Samsara Starring Christie Cheung

This is a beautiful, thought-provoking movie set in the harsh and remote alpine desert of Ladakh, India. Young Tibetan Buddhist monk Tashi (Shawn Ku) did the impossible. He meditated in isolation for three years. With his body in deep sleep, his nails had grown several inches, his hair was flowing everywhere. His barely alive body was brought out of the sanctuary. His head was shaved again. His body was washed. He was dressed in a monk’s robes. His was fed and slowly massaged back to life. Owing to the length of his “hibernation”, it took the monks from his monastery quite a while to revive him. For his incredible feat, he received accolades at the monastery, but in spite of all that, Tashi’s sexual urges remained as strong as ever.

While on a trip, Tashi and his group of monks stayed overnight at a village. A young lady by the name of Pema (Christy Chung) came to his bedside and comforted him. Frustrated with his vow of celibacy, he confronted his teacher and questioned if the Buddha himself could have attained Enlightenment if he had not had a taste of worldlly pleasures. He was brought to the monastery since he was 5. He did not start life as a prince. Unlike the Buddha, he did not even know what he was renouncing.

Unable to receive any satisfactory answers, he disrobed (literally with his back to the camera) and went in search of Pema. Residing as a new worker in her village, he wasted no time in getting friendly. Tashi and Pema made love in the woods. The entire village knew about it. Pema’s fiance Jamyang beat him up but later forgave them. Tashi and Pema were married. One last sex scene and Pema was pregnant. Tashi turned out to be a shrewd and responsible householder. His family became happy and prosperous. That’s when Tashi got horny again. While Pema was out with their son, he had a fling with an Indian girl (Neelesha BaVora). The sex was kinky and potentially dangerous – to say the least. Don’t try it at home.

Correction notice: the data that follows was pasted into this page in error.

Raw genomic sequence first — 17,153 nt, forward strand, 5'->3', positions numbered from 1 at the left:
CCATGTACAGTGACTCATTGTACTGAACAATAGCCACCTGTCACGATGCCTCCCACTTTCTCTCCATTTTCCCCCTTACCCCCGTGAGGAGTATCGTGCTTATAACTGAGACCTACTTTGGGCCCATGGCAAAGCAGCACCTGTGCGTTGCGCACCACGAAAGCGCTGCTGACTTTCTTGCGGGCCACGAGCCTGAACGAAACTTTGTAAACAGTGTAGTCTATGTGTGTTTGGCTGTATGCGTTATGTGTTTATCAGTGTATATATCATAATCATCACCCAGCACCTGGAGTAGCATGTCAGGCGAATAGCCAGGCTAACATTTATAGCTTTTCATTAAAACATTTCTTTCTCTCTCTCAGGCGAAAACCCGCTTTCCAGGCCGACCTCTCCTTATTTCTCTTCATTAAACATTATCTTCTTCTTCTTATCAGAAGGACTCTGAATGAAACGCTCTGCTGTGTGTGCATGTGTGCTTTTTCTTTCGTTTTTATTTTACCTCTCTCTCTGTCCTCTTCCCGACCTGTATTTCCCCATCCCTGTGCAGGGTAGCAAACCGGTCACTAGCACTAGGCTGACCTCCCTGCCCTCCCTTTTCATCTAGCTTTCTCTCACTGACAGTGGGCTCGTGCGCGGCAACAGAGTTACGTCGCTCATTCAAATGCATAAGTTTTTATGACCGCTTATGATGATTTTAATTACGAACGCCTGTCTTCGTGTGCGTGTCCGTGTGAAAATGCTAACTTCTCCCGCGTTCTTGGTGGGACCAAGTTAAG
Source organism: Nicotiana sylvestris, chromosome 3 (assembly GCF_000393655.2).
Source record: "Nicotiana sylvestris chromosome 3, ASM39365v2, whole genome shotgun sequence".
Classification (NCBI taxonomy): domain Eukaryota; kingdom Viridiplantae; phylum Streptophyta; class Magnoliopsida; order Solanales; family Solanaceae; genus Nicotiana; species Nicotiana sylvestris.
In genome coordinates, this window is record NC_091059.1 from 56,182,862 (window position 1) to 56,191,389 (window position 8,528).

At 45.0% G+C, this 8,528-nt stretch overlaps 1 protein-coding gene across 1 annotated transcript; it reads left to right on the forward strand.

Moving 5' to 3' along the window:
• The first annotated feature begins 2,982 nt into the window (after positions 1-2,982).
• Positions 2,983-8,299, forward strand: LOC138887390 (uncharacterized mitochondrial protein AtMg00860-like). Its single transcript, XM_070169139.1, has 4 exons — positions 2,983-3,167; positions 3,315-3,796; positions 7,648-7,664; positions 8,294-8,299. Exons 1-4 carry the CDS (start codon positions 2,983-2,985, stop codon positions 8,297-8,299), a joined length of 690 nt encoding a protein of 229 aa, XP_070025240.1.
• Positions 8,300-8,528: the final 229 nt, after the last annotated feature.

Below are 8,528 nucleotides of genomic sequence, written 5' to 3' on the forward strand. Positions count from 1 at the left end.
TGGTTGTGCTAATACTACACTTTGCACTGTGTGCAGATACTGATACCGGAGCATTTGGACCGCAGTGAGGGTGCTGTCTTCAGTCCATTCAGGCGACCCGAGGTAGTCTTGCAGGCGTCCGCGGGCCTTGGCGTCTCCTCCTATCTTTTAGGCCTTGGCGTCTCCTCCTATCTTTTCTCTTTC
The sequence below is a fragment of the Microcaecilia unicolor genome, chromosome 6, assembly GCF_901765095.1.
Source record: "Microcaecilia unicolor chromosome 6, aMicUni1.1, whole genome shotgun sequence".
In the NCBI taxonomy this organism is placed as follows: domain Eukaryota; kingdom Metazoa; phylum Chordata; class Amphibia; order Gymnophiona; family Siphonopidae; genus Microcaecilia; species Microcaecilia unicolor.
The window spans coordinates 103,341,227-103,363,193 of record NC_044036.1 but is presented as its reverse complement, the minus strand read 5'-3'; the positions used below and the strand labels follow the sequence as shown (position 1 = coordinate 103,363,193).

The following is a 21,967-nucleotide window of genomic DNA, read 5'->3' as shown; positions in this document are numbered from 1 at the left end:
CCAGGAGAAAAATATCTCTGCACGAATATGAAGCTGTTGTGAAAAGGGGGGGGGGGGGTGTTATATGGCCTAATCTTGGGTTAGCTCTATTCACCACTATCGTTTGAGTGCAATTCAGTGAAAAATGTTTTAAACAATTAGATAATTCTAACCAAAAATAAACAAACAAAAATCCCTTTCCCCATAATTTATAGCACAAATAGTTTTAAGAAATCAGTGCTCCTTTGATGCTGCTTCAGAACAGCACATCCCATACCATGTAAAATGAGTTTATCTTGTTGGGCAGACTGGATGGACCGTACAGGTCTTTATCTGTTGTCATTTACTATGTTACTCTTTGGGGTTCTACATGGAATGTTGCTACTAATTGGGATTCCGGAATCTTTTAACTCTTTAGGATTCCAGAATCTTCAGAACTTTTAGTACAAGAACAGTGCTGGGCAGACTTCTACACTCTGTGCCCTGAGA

Like all movies and documentaries featuring a Tibetan landscape, the scenery and cinematography were amazing. The remote monasteries were so surreal and captivating. Those watching this movie for its sex scenes may be disappointed as there aren’t that many of them here. However, the actors had obviously conditioned their bodies and maintained top form throughout the show. I’m just curious how a virgin monk like Tashi could be such an accomplished lover in the woods.

The ending is somewhat expected, but I find it a little illogical. The writer could have at least turned his wife into some bitching monster. Perhaps, we can then see his reasons for renouncing his family. It’s also not properly explained how he managed his sexual urges from then on.


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